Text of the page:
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Back Bending: From Pain to Bliss

I often hear a sigh of disgruntlement when I introduce the first backbend in a yoga class. Back bending is demanding, and sometimes it even hurts.
But it shouldn’t—at least not for most.
Why does a backbend hurt? There are a lot of possible reasons. For some, the muscles of the back are simply imbalanced. One side is stronger, so it pulls the spine shorter faster causing it to rotate and put pressure on the joint on that side. Similarly, tight muscles on the front side of the body can prevent back bending.
For others it could be the boney architecture of the spine simply won’t allow deep back bending, but the student is convinced with effort and eagerness, s/he can force it to go further. Still yet, others may have injury or degeneration in the spine. Some have poor alignment. With some effort and energy focused on muscling into the pose, it’s easy to do!
Try these tips to reconfigure your backbend on a path towards bliss.
Tip #1:
When pressing into a backbend, be sure to plant your foundation and hold it as you transition up into the pose. Your foundation is your hands and your feet. Often times, students turn their feet out and move their hands just as they are pressing up. That’s like moving the footer of a building as your trying to pour the concrete foundation. Not good!
Tip #2:Come up onto your heels. This will create more space for your lumbar spine and you might just be able to straighten your arms or be pain free for the first time. If that doesn’t work, try putting your feet on some blocks.Enjoying learning these tips?If so, it may be time to consider enrolling in my Yoga Teacher Training Program. In it, you’ll learn mat skill secrets to advance your practice and much more. Our next program starts soon and applications are being accepted now.
Love and brilliance,

Laurel Signature

 

How to Get Those Cranky Hamstrings to Let Go!

The single biggest flexibility challenge I hear students’ complain about is there hamstrings.  Here is how to get those cranky hamstrings to let go!

If you sit at work long hours, drive in the car and most of your physical activity involves some form of walking or running, and you’re of legal age, you have the perfect recipe for tight hamstrings! Add a little stress and you have a trifecta.Stress makes muscles tense—preparing them for fight or flight—whether the stress is a deadline or a difficult yoga pose.If you practice a stressful yoga pose without consciously calming yourself, your muscles—including your hamstrings—will tense up!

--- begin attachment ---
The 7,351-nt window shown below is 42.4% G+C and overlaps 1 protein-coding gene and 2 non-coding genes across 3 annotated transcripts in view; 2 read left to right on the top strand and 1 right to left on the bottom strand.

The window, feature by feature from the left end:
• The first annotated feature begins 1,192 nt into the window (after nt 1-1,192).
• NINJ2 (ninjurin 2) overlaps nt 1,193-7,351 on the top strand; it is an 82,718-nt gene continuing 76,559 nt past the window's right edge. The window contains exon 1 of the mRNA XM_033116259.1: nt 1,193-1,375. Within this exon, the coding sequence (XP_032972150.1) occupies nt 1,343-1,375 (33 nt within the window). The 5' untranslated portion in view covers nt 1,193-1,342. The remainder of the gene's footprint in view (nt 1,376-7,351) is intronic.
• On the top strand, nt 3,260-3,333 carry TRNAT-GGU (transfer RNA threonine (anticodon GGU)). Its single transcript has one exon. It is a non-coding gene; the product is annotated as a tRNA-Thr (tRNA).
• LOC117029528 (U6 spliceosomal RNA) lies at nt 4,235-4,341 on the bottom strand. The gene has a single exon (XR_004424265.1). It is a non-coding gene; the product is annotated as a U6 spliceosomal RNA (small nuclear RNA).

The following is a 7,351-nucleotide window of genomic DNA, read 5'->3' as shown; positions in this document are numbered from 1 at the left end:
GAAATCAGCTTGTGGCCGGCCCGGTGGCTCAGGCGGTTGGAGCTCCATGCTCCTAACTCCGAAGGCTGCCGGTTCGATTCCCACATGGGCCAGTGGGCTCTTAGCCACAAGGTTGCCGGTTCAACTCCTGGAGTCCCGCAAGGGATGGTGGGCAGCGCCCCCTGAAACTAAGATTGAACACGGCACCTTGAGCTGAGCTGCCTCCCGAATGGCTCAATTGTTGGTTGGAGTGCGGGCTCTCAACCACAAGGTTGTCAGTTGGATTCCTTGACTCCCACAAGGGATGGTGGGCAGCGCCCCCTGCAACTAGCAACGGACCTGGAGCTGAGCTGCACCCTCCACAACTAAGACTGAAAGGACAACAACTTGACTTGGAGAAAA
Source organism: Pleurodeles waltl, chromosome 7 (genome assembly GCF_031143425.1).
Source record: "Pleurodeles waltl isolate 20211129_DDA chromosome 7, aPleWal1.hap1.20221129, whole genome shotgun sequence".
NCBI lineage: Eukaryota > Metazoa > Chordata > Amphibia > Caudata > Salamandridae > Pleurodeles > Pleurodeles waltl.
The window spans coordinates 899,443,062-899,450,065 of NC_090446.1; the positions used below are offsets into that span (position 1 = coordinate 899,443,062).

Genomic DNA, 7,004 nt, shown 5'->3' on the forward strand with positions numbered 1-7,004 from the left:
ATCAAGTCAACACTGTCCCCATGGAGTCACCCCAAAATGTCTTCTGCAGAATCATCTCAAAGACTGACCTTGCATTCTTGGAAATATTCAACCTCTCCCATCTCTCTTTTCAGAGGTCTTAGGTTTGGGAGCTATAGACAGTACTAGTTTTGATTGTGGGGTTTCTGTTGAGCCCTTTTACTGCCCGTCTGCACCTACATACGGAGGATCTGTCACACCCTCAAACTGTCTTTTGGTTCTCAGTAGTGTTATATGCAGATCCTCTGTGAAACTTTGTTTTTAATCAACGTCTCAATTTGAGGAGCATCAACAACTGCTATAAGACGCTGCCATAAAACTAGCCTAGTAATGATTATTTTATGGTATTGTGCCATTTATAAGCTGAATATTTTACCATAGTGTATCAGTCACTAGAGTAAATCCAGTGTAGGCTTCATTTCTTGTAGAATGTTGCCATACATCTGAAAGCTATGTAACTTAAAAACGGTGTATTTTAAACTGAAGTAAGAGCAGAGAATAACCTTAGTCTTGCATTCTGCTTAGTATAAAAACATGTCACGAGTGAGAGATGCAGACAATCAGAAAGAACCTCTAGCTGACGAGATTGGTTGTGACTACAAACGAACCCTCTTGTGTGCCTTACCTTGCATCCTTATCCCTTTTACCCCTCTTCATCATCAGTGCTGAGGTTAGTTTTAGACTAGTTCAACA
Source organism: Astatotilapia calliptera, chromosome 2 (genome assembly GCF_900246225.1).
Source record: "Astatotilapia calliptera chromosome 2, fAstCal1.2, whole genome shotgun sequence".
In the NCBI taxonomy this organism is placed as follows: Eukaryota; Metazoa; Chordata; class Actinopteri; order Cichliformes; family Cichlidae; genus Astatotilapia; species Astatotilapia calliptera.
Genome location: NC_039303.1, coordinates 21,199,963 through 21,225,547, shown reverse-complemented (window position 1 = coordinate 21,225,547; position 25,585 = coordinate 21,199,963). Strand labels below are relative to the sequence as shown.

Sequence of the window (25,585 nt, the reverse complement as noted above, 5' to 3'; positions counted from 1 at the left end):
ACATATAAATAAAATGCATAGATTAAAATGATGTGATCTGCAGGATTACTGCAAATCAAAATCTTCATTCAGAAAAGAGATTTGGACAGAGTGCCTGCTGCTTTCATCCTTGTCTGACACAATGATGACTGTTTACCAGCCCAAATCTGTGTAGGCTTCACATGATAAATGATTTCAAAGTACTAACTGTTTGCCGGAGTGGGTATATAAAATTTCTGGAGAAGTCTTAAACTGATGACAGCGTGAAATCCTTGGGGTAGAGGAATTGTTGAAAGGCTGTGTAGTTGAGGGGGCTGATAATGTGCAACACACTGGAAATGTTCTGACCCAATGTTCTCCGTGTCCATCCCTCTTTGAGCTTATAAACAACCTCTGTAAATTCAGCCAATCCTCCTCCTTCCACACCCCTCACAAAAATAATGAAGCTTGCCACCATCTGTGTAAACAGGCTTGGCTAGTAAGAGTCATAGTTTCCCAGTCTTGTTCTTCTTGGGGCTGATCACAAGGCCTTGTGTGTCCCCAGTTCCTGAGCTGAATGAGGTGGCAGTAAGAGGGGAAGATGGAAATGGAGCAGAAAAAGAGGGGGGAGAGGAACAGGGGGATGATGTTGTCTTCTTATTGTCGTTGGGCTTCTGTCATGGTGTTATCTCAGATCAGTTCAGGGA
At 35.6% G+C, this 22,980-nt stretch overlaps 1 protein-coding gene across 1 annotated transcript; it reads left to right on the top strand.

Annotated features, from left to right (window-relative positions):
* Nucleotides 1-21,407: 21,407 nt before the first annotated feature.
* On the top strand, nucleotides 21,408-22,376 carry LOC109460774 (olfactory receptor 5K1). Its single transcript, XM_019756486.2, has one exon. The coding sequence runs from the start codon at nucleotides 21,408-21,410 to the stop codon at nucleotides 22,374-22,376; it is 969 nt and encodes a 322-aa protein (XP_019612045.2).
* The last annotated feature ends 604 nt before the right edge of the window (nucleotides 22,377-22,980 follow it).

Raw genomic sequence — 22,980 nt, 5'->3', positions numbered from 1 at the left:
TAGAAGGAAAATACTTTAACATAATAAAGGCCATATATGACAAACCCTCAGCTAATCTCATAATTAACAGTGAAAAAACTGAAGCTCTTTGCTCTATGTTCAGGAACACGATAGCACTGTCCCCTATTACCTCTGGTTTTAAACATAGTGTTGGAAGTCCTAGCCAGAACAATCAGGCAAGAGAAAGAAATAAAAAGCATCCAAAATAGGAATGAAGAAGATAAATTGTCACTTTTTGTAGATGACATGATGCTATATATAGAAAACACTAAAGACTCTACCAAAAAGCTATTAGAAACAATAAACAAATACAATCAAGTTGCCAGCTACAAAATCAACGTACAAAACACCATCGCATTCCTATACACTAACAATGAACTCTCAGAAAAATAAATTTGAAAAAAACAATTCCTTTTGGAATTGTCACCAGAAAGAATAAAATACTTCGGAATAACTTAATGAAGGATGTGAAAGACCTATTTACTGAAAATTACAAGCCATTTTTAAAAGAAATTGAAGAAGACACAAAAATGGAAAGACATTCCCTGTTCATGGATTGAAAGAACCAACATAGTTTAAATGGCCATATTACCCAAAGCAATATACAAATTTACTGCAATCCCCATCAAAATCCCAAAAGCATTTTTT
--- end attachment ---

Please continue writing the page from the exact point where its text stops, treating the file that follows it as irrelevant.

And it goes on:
Tip #1:

Back off and breathe. Make sure the intensity of the stretch on a scale of 1-10 is a level 6 or 7, no more. When you push too far or too fast into a stretch, special nerve sensors in the muscles send signals to the brain telling it to contract the muscle to prevent it from tearing.

Put simply, if you push to hard too fast, you’re just making the job harder.

Tip #2:

Direct the stretch into the belly of the hamstring. If you feel pulling or stretching directly behind the knee or near the sitz bones, you’ll want to redirect it. Start by bending the knee(s) a little and then dog-tilt the pelvis. You may not go any further, but I guarantee you’ll feel the stretch in a whole new healthy way!

Enjoying learning these tips?If so, it may be time to consider enrolling in my Yoga Teacher Training Program. In it, you’ll learn mat skill secrets to advance your practice and much more. Our next program starts soon and applications are being accepted now. 

Love and brilliance,

Laurel Signature

How to Handle Conflict Like a Yogi

I think it’s fair to say that we all hate conflict. Yet, it’s a part of life we all face at times. Some of us are better at avoiding it than others. When conflict arises—we don’t agree with our spouse or how our boss is treating us—we avoid it.

Sometimes conflict can be about the little things. But what I’m talking about here are the bigger things. Things like when you are really upset, frustrated, hurt or angry. How to handle conflict like a Yogi?

Usually in these situations, the first response is no response. We put up and shut up, as the saying goes. We keep our unhappiness to ourselves, and possibly gossip about the person we’re upset with. Or, we may even chide ourselves for feeling the way we do.But as the conflict arises again and again, the hurt, frustration and anger accumulate inside.What do to?Thankfully the yoga teachings give us clear guidance and tools. In fact, it’s extensive. I’ll share with you a few key tips here.

Tip #1:

Don’t ignore yourself! Pay attention when you feel hurt, disappointed, angry, frustrated or annoyed with a person. Don’t just brush it under the carpet. What event triggered the feelings? Write it down. Allow yourself to own your feelings, no judgment. Resisting or denying them doesn’t make them go away. It only makes them grow bigger and stick around.

Tip #2:

Do a little self-reflection. Why is the event causing these feelings? Don’t censor. Are you upset because a boundary was crossed? Is there something you need to say or do?Enjoying learning these tips?

If so, it may be time to consider enrolling in my Yoga Teacher Training Program. In it, you’ll learn mat skill secrets to advance your practice and much more. Our next program starts soon and applications are being accepted now.Then hop on over to my blog and let me know how your practice is going!

Love and brilliance,

Laurel Signature